New documentary seeks input from retired engineers
Steam/diesel engineers preferred
An upcoming documentary film will record the experiences of veteran locomotive engineers around the country during the last 50 years, and BLE members are asked to share theirs.
According to Doug Kirkpatrick of Streamliner Productions in New York, work on the film began in 1998 when his production photographer recorded the last day of service of D&H veteran Bernie O'Brien. Known as something of a legend in northeast U.S. railroad circles, O'Brien was finishing up 50 years of continuous service on the D&H. His recollections inspired Kirkpatrick to begin a series of interviews with retired engineers around the country.
"There is something extraordinarily special about the railroad experience that far transcends the operational and historic aspects of the industry and the craft," says Kirkpatrick. "People who haven't even ridden on a train can still appreciate the wonder and awe of what these veterans went through. That's because they had a human experience of life and work and community that is compelling in its uniqueness. People will understand that when they see it. That's what this film is about."
As it happens, O'Brien and Kirkpatrick are volunteer train service colleagues at Steamtown National Historic Site, a unit of the National Park Service in Scranton, Pa. "Over a beer at the end of the day, Bernie and his peers would open up and recall the most hilarious and poignant stories about people they worked with, things that happened to them and the memorable characters they met along the way. These recollections reflect the very human element of the work they did. I was fascinated and felt something should be done to capture this sort of personal history before Bernie and his generation are gone forever."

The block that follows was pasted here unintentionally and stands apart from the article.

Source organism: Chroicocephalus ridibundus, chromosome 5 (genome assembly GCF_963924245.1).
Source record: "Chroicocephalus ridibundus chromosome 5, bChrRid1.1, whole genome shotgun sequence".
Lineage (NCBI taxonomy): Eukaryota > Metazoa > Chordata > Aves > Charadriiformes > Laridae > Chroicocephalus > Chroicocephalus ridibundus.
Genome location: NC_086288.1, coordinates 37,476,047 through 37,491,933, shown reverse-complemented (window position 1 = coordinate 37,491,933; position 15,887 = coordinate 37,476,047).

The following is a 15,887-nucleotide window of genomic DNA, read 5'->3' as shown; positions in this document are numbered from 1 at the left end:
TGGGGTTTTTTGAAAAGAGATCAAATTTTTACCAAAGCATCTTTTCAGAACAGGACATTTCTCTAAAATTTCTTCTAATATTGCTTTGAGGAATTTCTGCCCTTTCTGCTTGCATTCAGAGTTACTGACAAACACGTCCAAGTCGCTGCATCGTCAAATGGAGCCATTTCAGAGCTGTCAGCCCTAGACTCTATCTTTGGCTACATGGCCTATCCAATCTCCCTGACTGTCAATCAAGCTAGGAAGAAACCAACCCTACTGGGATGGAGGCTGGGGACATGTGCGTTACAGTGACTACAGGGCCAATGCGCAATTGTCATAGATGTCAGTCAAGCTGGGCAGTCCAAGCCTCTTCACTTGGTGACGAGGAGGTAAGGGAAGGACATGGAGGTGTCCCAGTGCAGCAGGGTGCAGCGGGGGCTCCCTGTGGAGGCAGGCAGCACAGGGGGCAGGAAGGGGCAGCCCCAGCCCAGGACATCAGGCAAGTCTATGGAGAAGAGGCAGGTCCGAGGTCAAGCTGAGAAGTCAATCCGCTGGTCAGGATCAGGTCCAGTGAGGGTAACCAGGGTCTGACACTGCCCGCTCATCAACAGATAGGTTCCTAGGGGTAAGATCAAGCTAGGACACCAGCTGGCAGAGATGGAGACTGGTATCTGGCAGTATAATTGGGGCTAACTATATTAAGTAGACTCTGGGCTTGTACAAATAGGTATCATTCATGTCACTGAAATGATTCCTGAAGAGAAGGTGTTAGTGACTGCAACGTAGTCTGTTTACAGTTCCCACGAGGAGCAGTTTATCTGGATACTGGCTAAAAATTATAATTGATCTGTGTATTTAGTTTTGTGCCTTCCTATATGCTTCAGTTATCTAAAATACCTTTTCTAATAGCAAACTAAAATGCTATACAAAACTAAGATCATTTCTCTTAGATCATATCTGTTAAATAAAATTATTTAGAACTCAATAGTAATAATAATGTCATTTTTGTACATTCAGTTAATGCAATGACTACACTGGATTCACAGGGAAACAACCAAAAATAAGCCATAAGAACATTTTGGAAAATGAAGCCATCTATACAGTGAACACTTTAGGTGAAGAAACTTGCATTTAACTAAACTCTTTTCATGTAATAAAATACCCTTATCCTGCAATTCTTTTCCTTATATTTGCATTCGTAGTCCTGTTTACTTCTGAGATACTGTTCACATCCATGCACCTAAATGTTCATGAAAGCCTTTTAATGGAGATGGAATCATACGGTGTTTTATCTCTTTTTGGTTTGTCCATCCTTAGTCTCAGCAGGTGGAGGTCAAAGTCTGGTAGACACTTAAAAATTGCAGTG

"Railroad engineers are enigmatic to most people, creatures unfairly simplified by popular culture whose real work is a mystery. The film we're doing will become an opportunity for audiences to get very related to the gritty experiences railroad engineers have of the work they did, the people around them and the land they saw from the windows of the locomotives they ran," says Kirkpatrick. "People will also get to see themselves through the eyes of the railroaders being interviewed. Railroad experiences serve as powerful metaphors of life in the communities we live in."
The title of the program has proven to be a vexing challenge for the production team. "We began with 'The Last of the Railroaders' because O'Brien's retirement seemed to us like the end of a generational distinction in railroading - he is one of the few remaining locomotive engineers who began during the sunset of steam power in the U.S. and continued on through the industry upheavals in the 70's and 80's until his retirement 50 years later. But we realized that that title is deceptive relative to the thousands of men and women who go to work on the railroad today."
Production is slated to begin in early 2002. BLE members who began their careers on steam locomotives and who are interested in sharing their recollections of life on the road throughout their careers are encouraged to send their contact information via email to Doug Kirkpatrick at: <firstname.lastname@example.org>.
A brief outline of the documentary is available online at the following:
<www.streamlinervideo.com/ pages/PP_LastRailroaders.html>. ·
© 2001 Brotherhood of Locomotive Engineers